Bad Advice for Zombie Apocalypse Survivors

This is the End and After Earth already came out this summer and now World War Z joins them this weekend. So it’s a good time to put on your tin-foil hat and hunker down in the bunker with some popcorn. It also reminds me of how much apocalypse movies can also teach us about life before death. Here are some things that I’ve learned from previous zombie movies that I hope to impart on the next wave of straggling survivors, whichever apocalypse came for them this summer.

Shaun of the Dead: This is going to sound like bad advice, but it’s never a bad time to work out your friendship issues.

Sometimes life throws everything at you at once. Relationship woes, friendship tensions, and a global zombie apocalypse. But pushing one thing to the back of your mind so you can focus on the others will not make the problem go away, and it’s the seemingly little things in life that tend to snowball into a massive meltdown just as much as — sometimes more than — the biggest, scariest problems you’re facing. The truth is, if it’s causing you intense emotional distress, it’s probably inhibiting you from working on any of your problems effectively. So if you’re barricaded inside your favorite pub while a horde of undead brain-eaters crowds in on you, don’t feel guilty or weird about having a discussion about something in your friendship that’s been on your mind recently. Once you clear the air, you might find that a great weight has been lifted from your mind and you’ll be more ready, emotionally, to stand up and shoot every undead face you see with a sawed-off shotgun.

Okay, that’s the silly version, but it is real advice. Often, we add a lot to our own emotional distress by telling ourselves that now is not a good time to try to work things out, or we just have too much going on to spare a moment for own own emotional wellbeing or the health of our friendships. Maybe you or a family member is gravely ill, or you just lost your job, or another big event just overturned your life, and while you were absorbed with grappling with that situation, you didn’t take the time or energy to tend to your everyday emotional needs. Those needs are important, though, and if you neglect them, everything else will suffer, too.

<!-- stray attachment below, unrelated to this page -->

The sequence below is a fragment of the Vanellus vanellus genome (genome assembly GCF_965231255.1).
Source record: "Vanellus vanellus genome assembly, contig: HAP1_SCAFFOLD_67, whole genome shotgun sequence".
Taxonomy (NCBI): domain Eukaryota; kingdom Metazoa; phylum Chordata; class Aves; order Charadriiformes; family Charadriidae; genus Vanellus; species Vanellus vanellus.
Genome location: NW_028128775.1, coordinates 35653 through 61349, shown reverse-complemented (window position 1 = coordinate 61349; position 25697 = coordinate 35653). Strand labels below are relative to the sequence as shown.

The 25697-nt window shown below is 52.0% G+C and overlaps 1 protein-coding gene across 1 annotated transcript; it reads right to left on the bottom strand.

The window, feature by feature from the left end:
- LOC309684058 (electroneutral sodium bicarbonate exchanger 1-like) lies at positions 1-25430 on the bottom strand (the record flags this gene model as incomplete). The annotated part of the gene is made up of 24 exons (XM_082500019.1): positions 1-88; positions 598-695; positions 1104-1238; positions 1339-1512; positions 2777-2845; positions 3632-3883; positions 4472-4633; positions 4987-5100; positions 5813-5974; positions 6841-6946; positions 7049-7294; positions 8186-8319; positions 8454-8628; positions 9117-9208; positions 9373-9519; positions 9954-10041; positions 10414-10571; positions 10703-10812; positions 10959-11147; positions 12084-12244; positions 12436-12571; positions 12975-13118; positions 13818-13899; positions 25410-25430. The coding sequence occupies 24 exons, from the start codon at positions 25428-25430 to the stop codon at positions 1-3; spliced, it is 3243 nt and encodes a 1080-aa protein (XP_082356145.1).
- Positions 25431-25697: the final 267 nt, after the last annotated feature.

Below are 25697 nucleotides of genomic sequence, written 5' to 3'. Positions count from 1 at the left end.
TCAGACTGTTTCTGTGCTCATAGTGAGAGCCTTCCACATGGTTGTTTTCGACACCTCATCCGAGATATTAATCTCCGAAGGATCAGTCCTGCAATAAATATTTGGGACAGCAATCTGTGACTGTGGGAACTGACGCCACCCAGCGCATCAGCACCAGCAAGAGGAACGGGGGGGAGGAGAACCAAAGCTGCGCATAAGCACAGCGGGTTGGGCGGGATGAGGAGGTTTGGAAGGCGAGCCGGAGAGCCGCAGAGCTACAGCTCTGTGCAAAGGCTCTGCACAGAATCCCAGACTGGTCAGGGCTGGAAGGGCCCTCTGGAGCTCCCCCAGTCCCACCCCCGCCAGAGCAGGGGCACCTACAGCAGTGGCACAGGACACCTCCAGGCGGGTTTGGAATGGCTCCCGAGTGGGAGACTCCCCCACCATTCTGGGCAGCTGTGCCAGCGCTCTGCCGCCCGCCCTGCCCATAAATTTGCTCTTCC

Zombieland: This is going to sound like bad advice, but sometimes doing the thing that seems like a horrible idea turns out to be a great idea.


You’re only an IBS-suffering, weak-armed fool if you tell yourself you’re one. In Zombieland, we see Woody Harrelson’s brash character Tallahassee gradually reveal his vulnerability while wimpy Columbus (Jesse Eisenberg) gets over his and learns how to grow some confidence and save the day. And he does it by doing something completely stupid. I wouldn’t recommend putting your life on the line, but if you’re unhappy with yourself and your life, one way to turn things around is to embrace the unknown: to take a chance on something you might never have imagined enjoying.

Maybe that’s a really long road trip, or taking a random arts class, or going to an activity with your friends that you normally would have stayed at home through. If a part of you groans and says, “Ugh, I couldn’t possibly enjoy this, I’d much rather stay at home,” challenge yourself, and ask yourself why. If you’re stuck in a rut, that’s probably how you got here. Maybe you’ll wind up with a pile of bad experiences, but part of getting out of your rut is also developing the sense of humor to laugh at them instead of dwelling on how miserable they were.

Second lesson: hoard Twinkies.

BioZombie: This is great advice: check out Hong Kong cinema.

I love this one. Remember, more than Brits and Americans can turn out an entertaining zombie flick.

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